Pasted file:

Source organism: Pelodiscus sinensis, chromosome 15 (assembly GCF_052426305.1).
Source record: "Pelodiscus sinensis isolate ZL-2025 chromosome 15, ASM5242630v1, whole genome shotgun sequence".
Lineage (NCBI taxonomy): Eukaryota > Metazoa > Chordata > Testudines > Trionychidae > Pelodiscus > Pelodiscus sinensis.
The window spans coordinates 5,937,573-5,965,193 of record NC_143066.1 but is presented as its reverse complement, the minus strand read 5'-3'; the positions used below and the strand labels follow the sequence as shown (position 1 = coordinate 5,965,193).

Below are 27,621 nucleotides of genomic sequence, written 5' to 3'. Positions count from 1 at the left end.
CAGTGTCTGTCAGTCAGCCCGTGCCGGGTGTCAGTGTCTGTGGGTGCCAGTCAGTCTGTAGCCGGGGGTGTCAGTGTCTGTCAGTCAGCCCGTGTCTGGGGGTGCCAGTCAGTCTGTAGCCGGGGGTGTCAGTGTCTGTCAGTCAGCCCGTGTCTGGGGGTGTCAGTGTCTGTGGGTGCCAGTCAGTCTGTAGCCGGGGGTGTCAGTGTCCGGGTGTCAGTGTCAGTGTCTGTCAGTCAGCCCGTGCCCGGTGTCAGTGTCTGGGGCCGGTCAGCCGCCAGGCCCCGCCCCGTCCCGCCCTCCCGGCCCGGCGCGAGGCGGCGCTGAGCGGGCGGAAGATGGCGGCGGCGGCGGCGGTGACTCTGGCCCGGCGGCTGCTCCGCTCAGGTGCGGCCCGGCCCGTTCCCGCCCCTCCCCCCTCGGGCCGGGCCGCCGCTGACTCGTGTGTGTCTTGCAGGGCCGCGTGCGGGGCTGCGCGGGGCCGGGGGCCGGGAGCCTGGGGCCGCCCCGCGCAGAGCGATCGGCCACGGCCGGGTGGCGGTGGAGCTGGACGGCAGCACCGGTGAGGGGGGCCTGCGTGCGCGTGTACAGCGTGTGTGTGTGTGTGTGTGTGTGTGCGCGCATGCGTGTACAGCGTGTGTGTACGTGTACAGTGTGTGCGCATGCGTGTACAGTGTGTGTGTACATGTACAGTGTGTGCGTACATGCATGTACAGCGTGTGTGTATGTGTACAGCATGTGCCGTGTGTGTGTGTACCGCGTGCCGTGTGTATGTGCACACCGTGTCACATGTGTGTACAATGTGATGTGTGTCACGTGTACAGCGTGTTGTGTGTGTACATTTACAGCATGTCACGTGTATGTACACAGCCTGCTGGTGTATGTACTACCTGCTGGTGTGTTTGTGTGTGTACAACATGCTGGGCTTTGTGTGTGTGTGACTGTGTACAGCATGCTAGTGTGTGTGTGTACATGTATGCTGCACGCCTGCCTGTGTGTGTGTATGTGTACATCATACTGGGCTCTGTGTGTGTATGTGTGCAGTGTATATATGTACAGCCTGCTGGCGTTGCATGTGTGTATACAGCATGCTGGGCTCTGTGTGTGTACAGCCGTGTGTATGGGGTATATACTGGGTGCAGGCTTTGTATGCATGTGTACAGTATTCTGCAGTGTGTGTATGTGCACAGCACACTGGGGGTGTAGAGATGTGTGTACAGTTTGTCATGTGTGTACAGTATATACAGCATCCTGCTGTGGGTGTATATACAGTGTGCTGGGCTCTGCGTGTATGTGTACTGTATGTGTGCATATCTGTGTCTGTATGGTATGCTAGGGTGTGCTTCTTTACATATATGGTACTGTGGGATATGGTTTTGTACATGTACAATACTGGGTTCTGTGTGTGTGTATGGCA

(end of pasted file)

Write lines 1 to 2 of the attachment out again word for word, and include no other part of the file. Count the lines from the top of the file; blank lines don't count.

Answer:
Source organism: Pelodiscus sinensis, chromosome 15 (assembly GCF_052426305.1).
Source record: "Pelodiscus sinensis isolate ZL-2025 chromosome 15, ASM5242630v1, whole genome shotgun sequence".